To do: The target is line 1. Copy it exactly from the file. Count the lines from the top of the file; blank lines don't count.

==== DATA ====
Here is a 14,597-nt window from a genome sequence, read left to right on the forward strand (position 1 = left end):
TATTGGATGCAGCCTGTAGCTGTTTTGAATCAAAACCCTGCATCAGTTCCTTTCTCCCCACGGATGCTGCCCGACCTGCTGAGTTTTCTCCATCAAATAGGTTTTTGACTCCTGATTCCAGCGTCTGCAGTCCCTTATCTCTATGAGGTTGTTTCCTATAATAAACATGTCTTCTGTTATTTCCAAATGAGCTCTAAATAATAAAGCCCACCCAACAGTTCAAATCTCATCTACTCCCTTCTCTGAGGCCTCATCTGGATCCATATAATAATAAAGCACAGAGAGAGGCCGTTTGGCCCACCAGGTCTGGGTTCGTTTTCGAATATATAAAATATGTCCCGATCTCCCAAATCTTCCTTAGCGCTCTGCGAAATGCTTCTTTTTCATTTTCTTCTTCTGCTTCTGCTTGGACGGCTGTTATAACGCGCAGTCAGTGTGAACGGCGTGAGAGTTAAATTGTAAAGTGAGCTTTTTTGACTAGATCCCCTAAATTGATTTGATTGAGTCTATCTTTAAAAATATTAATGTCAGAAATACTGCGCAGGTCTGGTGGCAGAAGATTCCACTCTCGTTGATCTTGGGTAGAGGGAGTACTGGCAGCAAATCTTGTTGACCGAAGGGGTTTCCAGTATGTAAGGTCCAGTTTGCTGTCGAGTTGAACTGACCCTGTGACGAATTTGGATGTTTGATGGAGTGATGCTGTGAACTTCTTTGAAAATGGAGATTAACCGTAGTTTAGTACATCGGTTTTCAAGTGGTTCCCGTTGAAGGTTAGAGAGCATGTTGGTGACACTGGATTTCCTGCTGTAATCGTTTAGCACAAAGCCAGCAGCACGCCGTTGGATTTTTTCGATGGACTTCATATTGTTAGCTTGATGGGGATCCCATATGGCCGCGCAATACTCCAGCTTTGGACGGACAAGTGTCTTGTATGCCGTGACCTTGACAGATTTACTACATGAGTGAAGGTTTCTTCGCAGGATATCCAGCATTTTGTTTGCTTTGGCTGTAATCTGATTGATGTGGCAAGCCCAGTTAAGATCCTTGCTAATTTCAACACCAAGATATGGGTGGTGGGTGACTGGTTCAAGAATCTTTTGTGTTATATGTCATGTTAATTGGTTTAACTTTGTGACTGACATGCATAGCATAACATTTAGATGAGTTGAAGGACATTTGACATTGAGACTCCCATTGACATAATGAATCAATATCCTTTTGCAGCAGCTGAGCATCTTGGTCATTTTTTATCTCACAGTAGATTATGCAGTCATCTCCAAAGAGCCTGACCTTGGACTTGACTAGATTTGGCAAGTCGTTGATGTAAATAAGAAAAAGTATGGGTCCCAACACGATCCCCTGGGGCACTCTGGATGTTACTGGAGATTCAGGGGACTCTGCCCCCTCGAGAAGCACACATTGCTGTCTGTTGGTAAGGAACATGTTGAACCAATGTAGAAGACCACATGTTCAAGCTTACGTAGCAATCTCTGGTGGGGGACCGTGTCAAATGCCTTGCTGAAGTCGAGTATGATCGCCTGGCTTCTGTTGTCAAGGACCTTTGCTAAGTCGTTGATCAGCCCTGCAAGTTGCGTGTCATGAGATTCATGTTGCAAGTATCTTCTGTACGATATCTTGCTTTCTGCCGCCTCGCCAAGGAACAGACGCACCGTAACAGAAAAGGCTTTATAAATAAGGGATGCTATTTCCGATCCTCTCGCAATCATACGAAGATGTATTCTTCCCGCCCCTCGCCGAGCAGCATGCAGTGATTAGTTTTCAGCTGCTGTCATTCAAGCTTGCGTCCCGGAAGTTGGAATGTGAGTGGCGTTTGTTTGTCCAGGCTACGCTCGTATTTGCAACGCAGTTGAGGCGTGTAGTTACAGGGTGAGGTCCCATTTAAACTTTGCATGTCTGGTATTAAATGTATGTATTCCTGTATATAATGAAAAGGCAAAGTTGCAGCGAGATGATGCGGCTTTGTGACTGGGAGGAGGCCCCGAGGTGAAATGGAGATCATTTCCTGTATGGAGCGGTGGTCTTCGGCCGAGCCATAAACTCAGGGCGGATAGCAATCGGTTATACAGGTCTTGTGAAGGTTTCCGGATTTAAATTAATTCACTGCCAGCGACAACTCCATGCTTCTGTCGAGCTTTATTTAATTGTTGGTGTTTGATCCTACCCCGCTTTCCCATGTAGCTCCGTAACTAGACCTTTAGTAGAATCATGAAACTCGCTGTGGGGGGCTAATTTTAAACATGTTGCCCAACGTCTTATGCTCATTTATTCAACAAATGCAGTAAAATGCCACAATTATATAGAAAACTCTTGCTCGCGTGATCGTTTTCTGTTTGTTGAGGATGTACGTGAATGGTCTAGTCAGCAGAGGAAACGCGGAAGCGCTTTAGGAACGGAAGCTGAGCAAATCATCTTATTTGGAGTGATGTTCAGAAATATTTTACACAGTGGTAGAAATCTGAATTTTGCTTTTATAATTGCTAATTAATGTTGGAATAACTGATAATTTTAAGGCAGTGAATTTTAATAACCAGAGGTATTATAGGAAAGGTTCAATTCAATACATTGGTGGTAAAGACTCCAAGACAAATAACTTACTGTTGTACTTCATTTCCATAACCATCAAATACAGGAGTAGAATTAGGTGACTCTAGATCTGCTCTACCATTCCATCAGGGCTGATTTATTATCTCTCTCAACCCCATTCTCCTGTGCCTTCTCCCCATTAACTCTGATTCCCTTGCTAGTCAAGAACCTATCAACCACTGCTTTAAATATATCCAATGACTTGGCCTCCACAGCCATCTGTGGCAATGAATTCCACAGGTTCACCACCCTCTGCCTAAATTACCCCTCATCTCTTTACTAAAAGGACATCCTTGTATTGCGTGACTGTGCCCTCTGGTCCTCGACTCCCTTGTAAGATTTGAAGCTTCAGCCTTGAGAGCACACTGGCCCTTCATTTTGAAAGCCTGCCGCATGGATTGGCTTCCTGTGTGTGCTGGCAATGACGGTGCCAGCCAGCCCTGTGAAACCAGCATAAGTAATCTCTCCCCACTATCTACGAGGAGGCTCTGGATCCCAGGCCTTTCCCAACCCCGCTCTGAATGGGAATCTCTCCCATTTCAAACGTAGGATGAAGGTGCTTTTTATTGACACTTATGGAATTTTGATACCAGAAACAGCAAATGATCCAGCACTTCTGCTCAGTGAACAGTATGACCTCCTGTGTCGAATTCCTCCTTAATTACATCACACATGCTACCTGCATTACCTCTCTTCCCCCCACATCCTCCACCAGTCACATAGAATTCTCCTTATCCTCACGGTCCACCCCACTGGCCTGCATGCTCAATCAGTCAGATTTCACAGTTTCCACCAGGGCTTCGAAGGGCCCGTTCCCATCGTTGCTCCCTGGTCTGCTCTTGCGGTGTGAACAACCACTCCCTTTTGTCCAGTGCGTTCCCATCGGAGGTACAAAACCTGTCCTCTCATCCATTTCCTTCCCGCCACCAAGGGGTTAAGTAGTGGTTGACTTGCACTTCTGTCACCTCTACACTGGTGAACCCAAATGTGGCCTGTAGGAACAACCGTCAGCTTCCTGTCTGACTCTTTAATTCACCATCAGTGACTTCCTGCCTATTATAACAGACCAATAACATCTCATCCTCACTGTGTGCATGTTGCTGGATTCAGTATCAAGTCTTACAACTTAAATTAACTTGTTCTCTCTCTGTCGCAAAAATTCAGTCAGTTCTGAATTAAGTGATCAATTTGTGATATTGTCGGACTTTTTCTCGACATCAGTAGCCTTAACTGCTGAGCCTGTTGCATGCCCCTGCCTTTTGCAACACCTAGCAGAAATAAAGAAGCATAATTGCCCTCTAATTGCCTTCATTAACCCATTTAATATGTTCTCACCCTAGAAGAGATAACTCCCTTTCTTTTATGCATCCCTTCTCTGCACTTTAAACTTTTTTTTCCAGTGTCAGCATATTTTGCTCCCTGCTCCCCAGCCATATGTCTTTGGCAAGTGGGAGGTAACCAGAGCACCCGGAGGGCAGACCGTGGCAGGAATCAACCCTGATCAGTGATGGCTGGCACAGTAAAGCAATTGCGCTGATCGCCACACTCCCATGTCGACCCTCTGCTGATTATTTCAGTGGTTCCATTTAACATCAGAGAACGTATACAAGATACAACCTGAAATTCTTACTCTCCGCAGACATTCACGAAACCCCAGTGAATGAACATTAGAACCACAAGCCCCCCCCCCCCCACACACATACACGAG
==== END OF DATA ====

Here is a 14,597-nt window from a genome sequence, read left to right on the forward strand (position 1 = left end):